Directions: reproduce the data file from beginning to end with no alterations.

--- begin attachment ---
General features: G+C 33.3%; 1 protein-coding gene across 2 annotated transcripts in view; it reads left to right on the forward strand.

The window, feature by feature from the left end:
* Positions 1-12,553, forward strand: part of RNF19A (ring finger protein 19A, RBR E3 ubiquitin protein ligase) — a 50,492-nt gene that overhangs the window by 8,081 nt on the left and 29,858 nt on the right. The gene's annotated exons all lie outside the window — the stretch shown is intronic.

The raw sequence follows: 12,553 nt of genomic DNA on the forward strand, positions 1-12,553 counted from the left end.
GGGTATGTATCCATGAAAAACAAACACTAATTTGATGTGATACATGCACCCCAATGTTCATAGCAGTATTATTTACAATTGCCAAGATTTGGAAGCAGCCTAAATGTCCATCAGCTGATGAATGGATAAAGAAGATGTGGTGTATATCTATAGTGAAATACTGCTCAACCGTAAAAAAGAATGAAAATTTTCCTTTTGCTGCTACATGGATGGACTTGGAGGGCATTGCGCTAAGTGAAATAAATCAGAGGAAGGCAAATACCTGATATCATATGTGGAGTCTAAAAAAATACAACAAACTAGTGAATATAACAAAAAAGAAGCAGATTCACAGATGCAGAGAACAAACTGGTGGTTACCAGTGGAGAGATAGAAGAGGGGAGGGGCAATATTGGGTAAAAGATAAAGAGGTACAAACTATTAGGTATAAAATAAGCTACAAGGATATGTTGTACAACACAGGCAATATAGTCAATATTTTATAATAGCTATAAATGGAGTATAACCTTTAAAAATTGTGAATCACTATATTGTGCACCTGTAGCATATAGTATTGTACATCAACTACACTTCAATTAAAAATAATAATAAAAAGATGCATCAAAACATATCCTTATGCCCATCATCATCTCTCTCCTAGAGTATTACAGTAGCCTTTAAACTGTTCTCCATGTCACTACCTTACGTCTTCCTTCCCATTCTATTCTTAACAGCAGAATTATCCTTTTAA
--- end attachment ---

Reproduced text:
General features: G+C 33.3%; 1 protein-coding gene across 2 annotated transcripts in view; it reads left to right on the forward strand.

The window, feature by feature from the left end:
* Positions 1-12,553, forward strand: part of RNF19A (ring finger protein 19A, RBR E3 ubiquitin protein ligase) — a 50,492-nt gene that overhangs the window by 8,081 nt on the left and 29,858 nt on the right. The gene's annotated exons all lie outside the window — the stretch shown is intronic.

The raw sequence follows: 12,553 nt of genomic DNA on the forward strand, positions 1-12,553 counted from the left end.
GGGTATGTATCCATGAAAAACAAACACTAATTTGATGTGATACATGCACCCCAATGTTCATAGCAGTATTATTTACAATTGCCAAGATTTGGAAGCAGCCTAAATGTCCATCAGCTGATGAATGGATAAAGAAGATGTGGTGTATATCTATAGTGAAATACTGCTCAACCGTAAAAAAGAATGAAAATTTTCCTTTTGCTGCTACATGGATGGACTTGGAGGGCATTGCGCTAAGTGAAATAAATCAGAGGAAGGCAAATACCTGATATCATATGTGGAGTCTAAAAAAATACAACAAACTAGTGAATATAACAAAAAAGAAGCAGATTCACAGATGCAGAGAACAAACTGGTGGTTACCAGTGGAGAGATAGAAGAGGGGAGGGGCAATATTGGGTAAAAGATAAAGAGGTACAAACTATTAGGTATAAAATAAGCTACAAGGATATGTTGTACAACACAGGCAATATAGTCAATATTTTATAATAGCTATAAATGGAGTATAACCTTTAAAAATTGTGAATCACTATATTGTGCACCTGTAGCATATAGTATTGTACATCAACTACACTTCAATTAAAAATAATAATAAAAAGATGCATCAAAACATATCCTTATGCCCATCATCATCTCTCTCCTAGAGTATTACAGTAGCCTTTAAACTGTTCTCCATGTCACTACCTTACGTCTTCCTTCCCATTCTATTCTTAACAGCAGAATTATCCTTTTAA